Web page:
My stay here may be somewhat short lived as I’ve found Syncato, a weblogging tool so utterly drenched in acronyms it can’t help but be the l33t thing to do.
It uses Sleepycat’s XML database and a plethora of additional open-source xml manipulation API tools to build – in python (woot!) a REST based system for working with xml fragments.
This, if I manage to combine it with my existing approach of using subversion to manage my longer documents, might bring about a sort of “semantic web for one” toolkit, where you can describe yourself and what you’re working on, believe in, or what have you using as much or as little semantic markup as you want.
As tools spread out there capable of using xpath for querying, the whole internet becomes as queryable as your own database. Eventually this will be common way for us non-business types to engage in spontaneous community; when a critical mass of people expressing similar semantics arise, so to will their ability to cohere for whatever purpose (or lack thereof) their semantic commonalities suggest. Tools like Technorati are already doing this with what little semantic markup blogs provide today; and technorati itself is already providing a REST-style API.
Let the business world stifle in their stew of stuffy standards and opaque encapsulation whilst the rest of us get by on tag soup and running consensus.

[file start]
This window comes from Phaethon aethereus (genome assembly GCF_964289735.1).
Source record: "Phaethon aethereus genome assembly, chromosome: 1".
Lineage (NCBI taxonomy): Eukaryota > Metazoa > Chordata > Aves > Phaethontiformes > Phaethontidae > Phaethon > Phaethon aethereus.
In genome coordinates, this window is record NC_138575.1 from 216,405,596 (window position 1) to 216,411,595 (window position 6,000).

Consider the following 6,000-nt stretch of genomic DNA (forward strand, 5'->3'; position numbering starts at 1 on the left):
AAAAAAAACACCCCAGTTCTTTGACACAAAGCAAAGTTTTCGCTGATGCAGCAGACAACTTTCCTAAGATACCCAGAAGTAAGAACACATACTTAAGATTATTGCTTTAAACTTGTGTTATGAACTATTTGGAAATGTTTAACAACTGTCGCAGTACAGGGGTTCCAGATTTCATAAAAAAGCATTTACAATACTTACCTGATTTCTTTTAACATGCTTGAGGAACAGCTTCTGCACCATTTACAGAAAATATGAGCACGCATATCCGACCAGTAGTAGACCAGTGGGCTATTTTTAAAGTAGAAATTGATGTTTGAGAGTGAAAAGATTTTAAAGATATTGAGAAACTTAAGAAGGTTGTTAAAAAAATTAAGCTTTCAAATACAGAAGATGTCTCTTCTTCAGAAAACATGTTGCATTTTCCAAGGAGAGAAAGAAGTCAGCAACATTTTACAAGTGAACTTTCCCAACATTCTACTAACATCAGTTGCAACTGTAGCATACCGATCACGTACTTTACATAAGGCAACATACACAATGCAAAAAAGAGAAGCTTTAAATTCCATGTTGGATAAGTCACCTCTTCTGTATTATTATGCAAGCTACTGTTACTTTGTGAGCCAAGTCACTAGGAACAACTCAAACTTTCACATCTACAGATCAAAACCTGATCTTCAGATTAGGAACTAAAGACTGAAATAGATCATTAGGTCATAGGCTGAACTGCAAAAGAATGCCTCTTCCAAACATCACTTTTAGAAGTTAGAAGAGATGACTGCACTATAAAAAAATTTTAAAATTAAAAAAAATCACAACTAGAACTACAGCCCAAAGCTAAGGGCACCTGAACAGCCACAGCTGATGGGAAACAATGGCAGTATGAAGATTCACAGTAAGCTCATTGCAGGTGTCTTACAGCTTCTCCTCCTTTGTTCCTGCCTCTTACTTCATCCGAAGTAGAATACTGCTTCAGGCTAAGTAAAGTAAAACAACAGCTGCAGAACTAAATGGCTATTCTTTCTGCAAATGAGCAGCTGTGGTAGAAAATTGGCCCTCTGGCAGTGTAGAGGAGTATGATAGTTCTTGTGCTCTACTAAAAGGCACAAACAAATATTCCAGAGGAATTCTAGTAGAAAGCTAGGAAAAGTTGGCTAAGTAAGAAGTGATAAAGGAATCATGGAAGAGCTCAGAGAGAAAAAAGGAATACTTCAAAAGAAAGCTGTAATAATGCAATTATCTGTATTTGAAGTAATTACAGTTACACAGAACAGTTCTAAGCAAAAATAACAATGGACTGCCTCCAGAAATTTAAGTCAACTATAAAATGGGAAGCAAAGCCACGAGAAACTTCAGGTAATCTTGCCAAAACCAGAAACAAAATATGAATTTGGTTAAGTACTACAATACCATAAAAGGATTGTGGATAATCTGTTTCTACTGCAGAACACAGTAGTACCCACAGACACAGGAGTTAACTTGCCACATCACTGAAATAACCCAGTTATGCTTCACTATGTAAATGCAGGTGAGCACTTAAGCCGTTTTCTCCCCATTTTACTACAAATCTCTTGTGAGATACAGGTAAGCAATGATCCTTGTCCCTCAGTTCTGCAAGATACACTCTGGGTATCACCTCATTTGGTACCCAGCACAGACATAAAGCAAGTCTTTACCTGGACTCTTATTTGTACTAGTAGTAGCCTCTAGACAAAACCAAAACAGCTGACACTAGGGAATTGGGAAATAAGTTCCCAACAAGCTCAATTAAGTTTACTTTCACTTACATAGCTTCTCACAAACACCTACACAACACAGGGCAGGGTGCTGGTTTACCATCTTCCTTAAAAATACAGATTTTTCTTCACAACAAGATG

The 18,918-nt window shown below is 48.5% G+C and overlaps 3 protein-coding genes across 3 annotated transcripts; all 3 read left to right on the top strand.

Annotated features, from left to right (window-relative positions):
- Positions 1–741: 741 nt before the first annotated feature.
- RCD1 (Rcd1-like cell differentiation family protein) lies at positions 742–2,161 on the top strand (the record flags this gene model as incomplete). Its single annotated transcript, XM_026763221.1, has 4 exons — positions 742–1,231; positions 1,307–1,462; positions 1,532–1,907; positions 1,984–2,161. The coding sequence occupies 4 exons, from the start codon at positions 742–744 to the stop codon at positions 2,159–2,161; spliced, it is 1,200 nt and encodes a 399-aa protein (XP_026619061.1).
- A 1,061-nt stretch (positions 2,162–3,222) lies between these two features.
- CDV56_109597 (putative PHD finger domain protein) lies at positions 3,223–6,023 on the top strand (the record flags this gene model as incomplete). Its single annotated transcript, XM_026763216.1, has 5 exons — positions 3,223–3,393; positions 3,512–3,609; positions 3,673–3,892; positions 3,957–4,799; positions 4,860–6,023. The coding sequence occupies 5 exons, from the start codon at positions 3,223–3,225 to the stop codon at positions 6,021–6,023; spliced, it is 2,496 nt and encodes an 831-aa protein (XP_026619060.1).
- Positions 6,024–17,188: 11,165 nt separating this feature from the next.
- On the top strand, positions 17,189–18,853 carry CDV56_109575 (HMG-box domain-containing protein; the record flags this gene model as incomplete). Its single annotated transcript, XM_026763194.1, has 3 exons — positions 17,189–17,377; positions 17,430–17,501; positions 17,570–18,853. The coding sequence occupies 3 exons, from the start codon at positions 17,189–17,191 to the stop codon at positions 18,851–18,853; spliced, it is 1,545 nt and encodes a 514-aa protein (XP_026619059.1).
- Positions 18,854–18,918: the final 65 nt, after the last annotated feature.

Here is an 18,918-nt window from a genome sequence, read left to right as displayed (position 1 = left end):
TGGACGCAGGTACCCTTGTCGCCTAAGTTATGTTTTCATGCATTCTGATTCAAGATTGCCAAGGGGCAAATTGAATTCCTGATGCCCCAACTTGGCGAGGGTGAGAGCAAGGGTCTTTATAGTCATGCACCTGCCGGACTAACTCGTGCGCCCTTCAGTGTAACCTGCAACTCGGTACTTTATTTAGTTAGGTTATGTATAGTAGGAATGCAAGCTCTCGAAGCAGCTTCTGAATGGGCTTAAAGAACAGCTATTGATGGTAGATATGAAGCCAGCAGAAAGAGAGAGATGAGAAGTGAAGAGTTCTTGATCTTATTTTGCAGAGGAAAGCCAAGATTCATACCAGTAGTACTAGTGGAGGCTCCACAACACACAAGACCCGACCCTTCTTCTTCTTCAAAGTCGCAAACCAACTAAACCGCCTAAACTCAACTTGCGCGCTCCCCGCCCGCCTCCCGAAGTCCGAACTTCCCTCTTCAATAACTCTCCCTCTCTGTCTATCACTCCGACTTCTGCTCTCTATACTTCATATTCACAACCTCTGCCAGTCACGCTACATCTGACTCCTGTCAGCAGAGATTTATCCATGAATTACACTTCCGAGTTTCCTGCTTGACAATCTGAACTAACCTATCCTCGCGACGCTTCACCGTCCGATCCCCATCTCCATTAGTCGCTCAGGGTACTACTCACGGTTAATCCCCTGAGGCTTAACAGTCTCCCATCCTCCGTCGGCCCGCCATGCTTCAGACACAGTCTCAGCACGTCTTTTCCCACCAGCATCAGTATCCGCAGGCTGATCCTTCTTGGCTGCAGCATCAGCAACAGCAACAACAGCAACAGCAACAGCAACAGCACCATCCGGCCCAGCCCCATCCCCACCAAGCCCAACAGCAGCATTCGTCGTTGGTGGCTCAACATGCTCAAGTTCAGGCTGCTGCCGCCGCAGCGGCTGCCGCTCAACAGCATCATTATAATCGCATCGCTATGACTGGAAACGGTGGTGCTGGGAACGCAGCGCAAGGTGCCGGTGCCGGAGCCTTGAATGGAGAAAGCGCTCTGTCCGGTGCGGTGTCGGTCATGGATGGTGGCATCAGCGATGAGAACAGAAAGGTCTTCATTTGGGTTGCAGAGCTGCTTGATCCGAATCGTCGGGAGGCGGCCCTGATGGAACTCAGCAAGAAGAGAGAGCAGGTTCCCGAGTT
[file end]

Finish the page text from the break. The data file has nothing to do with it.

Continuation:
Anyway, so bacteria are opportunistic multicellular organisms, and that opportunity exists almost everywhere except the lab. Right now I’m curious about exactly how diverse is the set of exogenous polysaccharides bacteria and archaea produce to facilitate cohesion; are there, for example, bacteria that use xylan -based or N-acetylglucosamine based polysaccharides? If so, there’s a possibility that you could make woody or chitinous biofilm cultures.
Also, maybe precise placement of different strains of bacteria could get you more interesting control over the constitution of your resultant biofilm; deposition of bacteria from live culture using something like an inkjet could be a way to cheaply get that sort of distribution.
Microencapsulation is pretty doable these days as well; perhaps encapsulating either sporing or otherwise suspended collections of bacteria in materials and then “printing” them amongst populations of bacteria that produce exogenous reducing enzymes for that material could allow you to get a time-delay effect in the production of some aspect of your final desired structure.